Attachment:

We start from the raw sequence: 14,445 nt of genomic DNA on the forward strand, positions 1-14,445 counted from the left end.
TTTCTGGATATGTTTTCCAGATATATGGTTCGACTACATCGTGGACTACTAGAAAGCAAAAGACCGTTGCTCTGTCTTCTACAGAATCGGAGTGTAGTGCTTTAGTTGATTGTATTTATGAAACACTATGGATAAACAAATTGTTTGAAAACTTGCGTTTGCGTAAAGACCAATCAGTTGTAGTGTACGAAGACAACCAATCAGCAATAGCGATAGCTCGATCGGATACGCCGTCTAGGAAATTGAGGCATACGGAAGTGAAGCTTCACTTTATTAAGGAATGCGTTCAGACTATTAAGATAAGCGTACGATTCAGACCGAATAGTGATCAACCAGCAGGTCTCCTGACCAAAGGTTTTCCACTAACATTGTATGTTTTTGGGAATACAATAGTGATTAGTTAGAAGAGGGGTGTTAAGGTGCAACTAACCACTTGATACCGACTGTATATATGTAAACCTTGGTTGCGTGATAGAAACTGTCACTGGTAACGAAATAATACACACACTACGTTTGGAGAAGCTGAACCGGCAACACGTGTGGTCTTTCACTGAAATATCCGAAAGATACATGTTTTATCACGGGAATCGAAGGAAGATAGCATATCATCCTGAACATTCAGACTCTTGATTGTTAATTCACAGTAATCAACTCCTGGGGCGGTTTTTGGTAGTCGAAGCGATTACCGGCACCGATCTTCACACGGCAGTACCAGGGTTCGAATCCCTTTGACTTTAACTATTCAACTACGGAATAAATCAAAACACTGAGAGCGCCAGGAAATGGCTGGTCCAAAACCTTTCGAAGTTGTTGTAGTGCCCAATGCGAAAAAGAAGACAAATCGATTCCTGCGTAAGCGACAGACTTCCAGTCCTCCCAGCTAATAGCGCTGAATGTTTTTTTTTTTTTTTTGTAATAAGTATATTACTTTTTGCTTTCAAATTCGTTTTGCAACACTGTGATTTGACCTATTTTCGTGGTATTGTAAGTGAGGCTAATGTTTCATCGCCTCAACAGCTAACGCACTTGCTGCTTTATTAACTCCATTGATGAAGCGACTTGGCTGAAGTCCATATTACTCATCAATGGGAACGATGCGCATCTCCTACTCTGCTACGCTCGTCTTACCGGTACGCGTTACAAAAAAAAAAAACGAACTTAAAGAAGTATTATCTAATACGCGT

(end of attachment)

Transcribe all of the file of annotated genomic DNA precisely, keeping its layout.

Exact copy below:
We start from the raw sequence: 14,445 nt of genomic DNA on the forward strand, positions 1-14,445 counted from the left end.
TTTCTGGATATGTTTTCCAGATATATGGTTCGACTACATCGTGGACTACTAGAAAGCAAAAGACCGTTGCTCTGTCTTCTACAGAATCGGAGTGTAGTGCTTTAGTTGATTGTATTTATGAAACACTATGGATAAACAAATTGTTTGAAAACTTGCGTTTGCGTAAAGACCAATCAGTTGTAGTGTACGAAGACAACCAATCAGCAATAGCGATAGCTCGATCGGATACGCCGTCTAGGAAATTGAGGCATACGGAAGTGAAGCTTCACTTTATTAAGGAATGCGTTCAGACTATTAAGATAAGCGTACGATTCAGACCGAATAGTGATCAACCAGCAGGTCTCCTGACCAAAGGTTTTCCACTAACATTGTATGTTTTTGGGAATACAATAGTGATTAGTTAGAAGAGGGGTGTTAAGGTGCAACTAACCACTTGATACCGACTGTATATATGTAAACCTTGGTTGCGTGATAGAAACTGTCACTGGTAACGAAATAATACACACACTACGTTTGGAGAAGCTGAACCGGCAACACGTGTGGTCTTTCACTGAAATATCCGAAAGATACATGTTTTATCACGGGAATCGAAGGAAGATAGCATATCATCCTGAACATTCAGACTCTTGATTGTTAATTCACAGTAATCAACTCCTGGGGCGGTTTTTGGTAGTCGAAGCGATTACCGGCACCGATCTTCACACGGCAGTACCAGGGTTCGAATCCCTTTGACTTTAACTATTCAACTACGGAATAAATCAAAACACTGAGAGCGCCAGGAAATGGCTGGTCCAAAACCTTTCGAAGTTGTTGTAGTGCCCAATGCGAAAAAGAAGACAAATCGATTCCTGCGTAAGCGACAGACTTCCAGTCCTCCCAGCTAATAGCGCTGAATGTTTTTTTTTTTTTTTTGTAATAAGTATATTACTTTTTGCTTTCAAATTCGTTTTGCAACACTGTGATTTGACCTATTTTCGTGGTATTGTAAGTGAGGCTAATGTTTCATCGCCTCAACAGCTAACGCACTTGCTGCTTTATTAACTCCATTGATGAAGCGACTTGGCTGAAGTCCATATTACTCATCAATGGGAACGATGCGCATCTCCTACTCTGCTACGCTCGTCTTACCGGTACGCGTTACAAAAAAAAAAAACGAACTTAAAGAAGTATTATCTAATACGCGT